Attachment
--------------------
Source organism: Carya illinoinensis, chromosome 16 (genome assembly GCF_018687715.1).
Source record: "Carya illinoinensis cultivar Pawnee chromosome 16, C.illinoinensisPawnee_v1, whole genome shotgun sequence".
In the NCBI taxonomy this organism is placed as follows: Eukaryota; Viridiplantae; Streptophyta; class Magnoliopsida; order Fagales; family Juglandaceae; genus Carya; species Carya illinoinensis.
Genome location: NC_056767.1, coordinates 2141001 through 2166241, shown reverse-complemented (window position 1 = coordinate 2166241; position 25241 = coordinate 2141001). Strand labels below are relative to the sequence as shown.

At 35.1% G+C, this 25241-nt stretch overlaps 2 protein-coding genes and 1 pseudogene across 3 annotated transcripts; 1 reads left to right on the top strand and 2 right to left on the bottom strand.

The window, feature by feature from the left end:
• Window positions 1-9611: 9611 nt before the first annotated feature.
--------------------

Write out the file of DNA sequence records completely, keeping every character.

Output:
Source organism: Carya illinoinensis, chromosome 16 (genome assembly GCF_018687715.1).
Source record: "Carya illinoinensis cultivar Pawnee chromosome 16, C.illinoinensisPawnee_v1, whole genome shotgun sequence".
In the NCBI taxonomy this organism is placed as follows: Eukaryota; Viridiplantae; Streptophyta; class Magnoliopsida; order Fagales; family Juglandaceae; genus Carya; species Carya illinoinensis.
Genome location: NC_056767.1, coordinates 2141001 through 2166241, shown reverse-complemented (window position 1 = coordinate 2166241; position 25241 = coordinate 2141001). Strand labels below are relative to the sequence as shown.

At 35.1% G+C, this 25241-nt stretch overlaps 2 protein-coding genes and 1 pseudogene across 3 annotated transcripts; 1 reads left to right on the top strand and 2 right to left on the bottom strand.

The window, feature by feature from the left end:
• Window positions 1-9611: 9611 nt before the first annotated feature.